But more importantly, recently a fake review factory in the Philippines was shut down – an estimated 60,000 ‘writers’ out of a job. The scam involved giving reviewers a unique ‘code’ to purchase goods on Amazon (setting them up as a verified buyer). But the codes also means the merchants never ship the products! Tens of thousands of fake reviews were generated. Amazon says fake reviews are not allowed but common sense says otherwise.

It is similar to the Chinese fake review factories that desperately plead with Western media to do reviews on everything. We get hundreds of poorly written requests to review Chinese made tech every week – sorry no! We also get hundreds of requests to publish so-called independent reviews and articles on our site – ditto!

Fake reviews are everywhere – travel, accommodation, tours, restaurants, shops – anything you buy.

Forbes has an excellent article on the Chinese scams here.

Rule 6: Reviews are vital but make sure you look at different sources rather than rely on e-commerce site reviews. Look for reviews from independent sources.

Scams – one involving GadgetGuy’s good name

In December we started getting calls from people who had bought items from GadgetGuy – but we don’t sell anything! Our investigations are not complete, but it appears that our website was scrapped (cloned) by an Asian cybercriminal and a fake e-commerce site set up to rip off customers. Fortunately, the web-hoster shut it down very quickly but here is the kicker – read what the perpetrators said (sic) when we tracked it back

  1. We do not offer identical copy of Gadgetguy.com.au.
  2. We do not offer source code of Gadgetguy.com.au.
  3. We are not (in anyway) associated to Gadgetguy.com.au.
  4. Our services (website design/ development) are not endorsed by Gadgetguy.com.au.
  5. This page features information already in public domain.
Fake websites
Typical fake site – not the URL

Rule 7: Read how to spot a fake website

The Rise of Fake News

Then you have poor Jennifer Dudley-Nicolson, respected Courier-Mail (NewsCorp) IT journalist who is supposed to be endorsing Samsung Galaxy S10 phones for $3. The link to the Facebook scam is here (and in case it ends up behind NewsCorps paywall here are some details).

key technology issues in 2020
This is an authentic-looking genuine fake

Basically, the fake article widely posted on Facebook purports to be written by Jennifer championing the deal as part of a ‘marketing strategy’ to artificially inflate Samsung’s popularity over Apple. Readers are encouraged to click a link to ‘claim their offer’, which leads to a copied (cloned) Samsung website that extracts their name, address, phone number, email address and their credit card details to pay for the $3 phone. Wave goodbye to your money and identity.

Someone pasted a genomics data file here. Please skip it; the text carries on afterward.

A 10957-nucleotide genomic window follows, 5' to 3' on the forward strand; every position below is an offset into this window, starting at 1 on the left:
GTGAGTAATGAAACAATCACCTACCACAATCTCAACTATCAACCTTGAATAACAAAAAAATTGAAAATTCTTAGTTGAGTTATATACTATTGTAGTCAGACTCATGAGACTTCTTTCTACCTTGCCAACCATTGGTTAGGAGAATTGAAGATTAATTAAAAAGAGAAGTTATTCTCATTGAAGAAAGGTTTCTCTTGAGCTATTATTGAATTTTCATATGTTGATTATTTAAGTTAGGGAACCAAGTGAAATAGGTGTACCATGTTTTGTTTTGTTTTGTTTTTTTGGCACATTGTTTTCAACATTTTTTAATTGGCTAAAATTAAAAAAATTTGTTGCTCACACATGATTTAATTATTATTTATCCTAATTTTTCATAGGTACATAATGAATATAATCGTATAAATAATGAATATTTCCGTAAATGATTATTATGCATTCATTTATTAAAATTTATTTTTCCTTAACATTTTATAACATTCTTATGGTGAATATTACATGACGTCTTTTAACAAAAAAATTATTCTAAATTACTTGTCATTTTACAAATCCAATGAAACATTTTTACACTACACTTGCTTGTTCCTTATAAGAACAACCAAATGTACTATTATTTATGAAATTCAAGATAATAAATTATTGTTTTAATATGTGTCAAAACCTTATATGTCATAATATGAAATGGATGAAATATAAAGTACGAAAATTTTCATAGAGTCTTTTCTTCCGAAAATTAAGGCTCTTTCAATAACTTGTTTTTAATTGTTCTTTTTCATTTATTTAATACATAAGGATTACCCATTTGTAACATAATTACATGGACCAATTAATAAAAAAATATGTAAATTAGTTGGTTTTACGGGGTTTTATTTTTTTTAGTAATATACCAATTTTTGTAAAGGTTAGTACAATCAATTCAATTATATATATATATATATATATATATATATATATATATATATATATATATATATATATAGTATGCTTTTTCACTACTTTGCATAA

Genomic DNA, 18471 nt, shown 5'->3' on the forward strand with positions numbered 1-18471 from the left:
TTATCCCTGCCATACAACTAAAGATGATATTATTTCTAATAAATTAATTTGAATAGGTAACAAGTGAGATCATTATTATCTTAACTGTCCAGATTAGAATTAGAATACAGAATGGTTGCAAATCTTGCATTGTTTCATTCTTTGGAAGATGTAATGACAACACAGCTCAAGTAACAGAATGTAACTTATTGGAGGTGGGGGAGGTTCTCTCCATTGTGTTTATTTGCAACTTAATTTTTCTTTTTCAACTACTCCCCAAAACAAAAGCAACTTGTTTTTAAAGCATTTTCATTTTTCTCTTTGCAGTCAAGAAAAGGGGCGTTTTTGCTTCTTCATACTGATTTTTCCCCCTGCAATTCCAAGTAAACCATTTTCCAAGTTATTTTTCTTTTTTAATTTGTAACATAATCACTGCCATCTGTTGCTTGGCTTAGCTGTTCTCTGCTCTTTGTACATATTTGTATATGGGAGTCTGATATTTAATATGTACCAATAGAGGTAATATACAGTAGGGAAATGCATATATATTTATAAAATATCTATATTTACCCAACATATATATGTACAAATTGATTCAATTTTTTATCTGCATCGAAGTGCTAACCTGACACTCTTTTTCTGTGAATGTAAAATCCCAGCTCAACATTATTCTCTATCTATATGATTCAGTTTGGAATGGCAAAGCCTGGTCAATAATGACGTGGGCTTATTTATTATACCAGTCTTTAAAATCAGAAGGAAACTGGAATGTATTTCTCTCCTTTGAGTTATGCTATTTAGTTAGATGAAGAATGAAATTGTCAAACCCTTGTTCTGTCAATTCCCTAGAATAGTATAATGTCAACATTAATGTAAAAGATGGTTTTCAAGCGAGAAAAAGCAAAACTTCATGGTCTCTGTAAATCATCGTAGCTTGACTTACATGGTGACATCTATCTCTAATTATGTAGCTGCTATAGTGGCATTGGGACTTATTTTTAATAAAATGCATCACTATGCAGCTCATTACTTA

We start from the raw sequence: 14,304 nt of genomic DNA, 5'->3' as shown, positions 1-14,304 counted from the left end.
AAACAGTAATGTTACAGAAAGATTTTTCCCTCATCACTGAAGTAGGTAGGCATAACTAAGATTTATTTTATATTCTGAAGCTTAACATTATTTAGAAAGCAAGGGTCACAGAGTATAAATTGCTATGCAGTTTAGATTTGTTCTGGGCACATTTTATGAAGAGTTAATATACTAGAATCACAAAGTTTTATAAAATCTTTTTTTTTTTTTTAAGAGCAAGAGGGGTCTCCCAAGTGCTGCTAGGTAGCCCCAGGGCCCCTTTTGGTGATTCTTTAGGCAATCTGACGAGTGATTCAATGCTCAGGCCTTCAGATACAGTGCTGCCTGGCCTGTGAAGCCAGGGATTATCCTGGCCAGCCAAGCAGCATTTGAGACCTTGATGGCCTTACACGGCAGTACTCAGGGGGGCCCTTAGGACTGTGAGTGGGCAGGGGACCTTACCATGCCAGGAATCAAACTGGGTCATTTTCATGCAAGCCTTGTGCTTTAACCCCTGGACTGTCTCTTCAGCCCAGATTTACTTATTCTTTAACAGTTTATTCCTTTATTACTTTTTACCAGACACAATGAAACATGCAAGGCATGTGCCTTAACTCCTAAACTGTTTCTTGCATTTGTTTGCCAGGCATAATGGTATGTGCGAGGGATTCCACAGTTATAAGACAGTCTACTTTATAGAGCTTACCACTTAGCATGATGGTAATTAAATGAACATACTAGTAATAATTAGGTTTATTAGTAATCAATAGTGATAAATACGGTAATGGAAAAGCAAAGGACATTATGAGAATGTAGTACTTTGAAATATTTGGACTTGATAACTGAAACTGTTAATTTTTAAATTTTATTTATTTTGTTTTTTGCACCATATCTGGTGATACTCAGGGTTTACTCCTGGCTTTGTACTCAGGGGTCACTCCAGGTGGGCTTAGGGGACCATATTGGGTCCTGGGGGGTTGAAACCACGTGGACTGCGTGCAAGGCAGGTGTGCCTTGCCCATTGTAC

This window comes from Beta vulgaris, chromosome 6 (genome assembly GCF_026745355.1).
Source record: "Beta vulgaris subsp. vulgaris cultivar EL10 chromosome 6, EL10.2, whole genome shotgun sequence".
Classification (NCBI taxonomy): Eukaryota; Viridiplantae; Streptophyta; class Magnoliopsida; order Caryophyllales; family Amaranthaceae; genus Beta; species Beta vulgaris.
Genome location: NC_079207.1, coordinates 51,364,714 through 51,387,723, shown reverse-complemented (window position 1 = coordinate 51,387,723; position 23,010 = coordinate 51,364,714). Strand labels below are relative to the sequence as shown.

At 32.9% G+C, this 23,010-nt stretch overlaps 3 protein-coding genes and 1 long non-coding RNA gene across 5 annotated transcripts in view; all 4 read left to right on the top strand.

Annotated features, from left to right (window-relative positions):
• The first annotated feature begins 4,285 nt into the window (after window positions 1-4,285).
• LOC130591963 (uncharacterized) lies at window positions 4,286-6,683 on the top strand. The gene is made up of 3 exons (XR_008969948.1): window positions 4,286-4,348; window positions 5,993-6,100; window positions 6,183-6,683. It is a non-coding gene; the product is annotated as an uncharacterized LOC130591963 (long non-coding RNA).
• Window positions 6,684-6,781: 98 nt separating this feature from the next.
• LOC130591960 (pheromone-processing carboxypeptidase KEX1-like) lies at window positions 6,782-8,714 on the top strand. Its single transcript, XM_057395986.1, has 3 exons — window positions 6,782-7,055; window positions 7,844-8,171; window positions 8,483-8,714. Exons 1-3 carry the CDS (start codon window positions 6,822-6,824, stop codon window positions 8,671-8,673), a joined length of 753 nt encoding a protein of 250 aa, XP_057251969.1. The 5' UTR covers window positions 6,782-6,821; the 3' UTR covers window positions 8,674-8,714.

We are seeing is the rise of paid celebrities, influencers or bloggers to peddle what the client wants.

Now I know a few of these bloggers (basically anyone that does not have journalist training and does not abide by the Journalist Code of Ethics) and they have no shame in lying about products or companies as long as they get money. They regularly tell porkies and break that at least four fundamentals of the code.

  • Do not allow personal interest, or any belief, commitment, payment, gift or benefit, to undermine your accuracy, fairness or independence.
  • Disclose conflicts of interest that affect, or could be seen to affect, the accuracy, fairness or independence of your journalism. Do not improperly use a journalistic position for personal gain.
  • Do not allow advertising or other commercial considerations to undermine accuracy, fairness or independence.
  • Do your utmost to ensure disclosure of any direct or indirect payment made for interviews, pictures, information or stories.

Rule 8: An oldie but a goodie – if it is too good to be true, then it probably is.

The rise of ID theft

Not a day goes by that I don’t get phishing emails (some remarkably good) or someone tries to scam me by phone, SMS even snail mail.

ID Theft

Last year my aged Aunt was within a bee’s whisper of ID Theft when cybercriminals got control of her Telstra account. They dumpster-dived to get a hard copy of the phone bill, sent her a letter on Telstra letterhead asking her to call a fake 1800 number urgently or her phone would be cut off. They asked for her Drivers Licence number and DOB as ID ‘evidence”. All that was required to take over her account – and they did.

Telstra rang her number to tell her it was to be cut off, so she rang me (as her power of attorney) in a panic. It took hours to fix and Telstra seemed more interested in supporting the scammers than us. Yes, compensation was paid – bloody Telstra.

Rule 9: Stop falling for scams – read our ’10 tips to protect you from Identity Theft’.  

GadgetGuy’s take – The key technology issues in 2020 enable Motive, Means and Opportunity and consumers are the losers.

I love technology. I have not seen such a rapid escalation in tech over the past 40 years as I have seen in the previous two.

But tech has gone from being your helper to your faux friend that does more for the maker/developer and less for you. The world has gone mad, and your data is the new gold. That data is constantly used against you either by retailers or cybercriminals.

If there is one parting rule for 2020

Rule 10 – don’t overshare online. Don’t trust online, especially click through offers from Fakebook or any social media.

Fakebook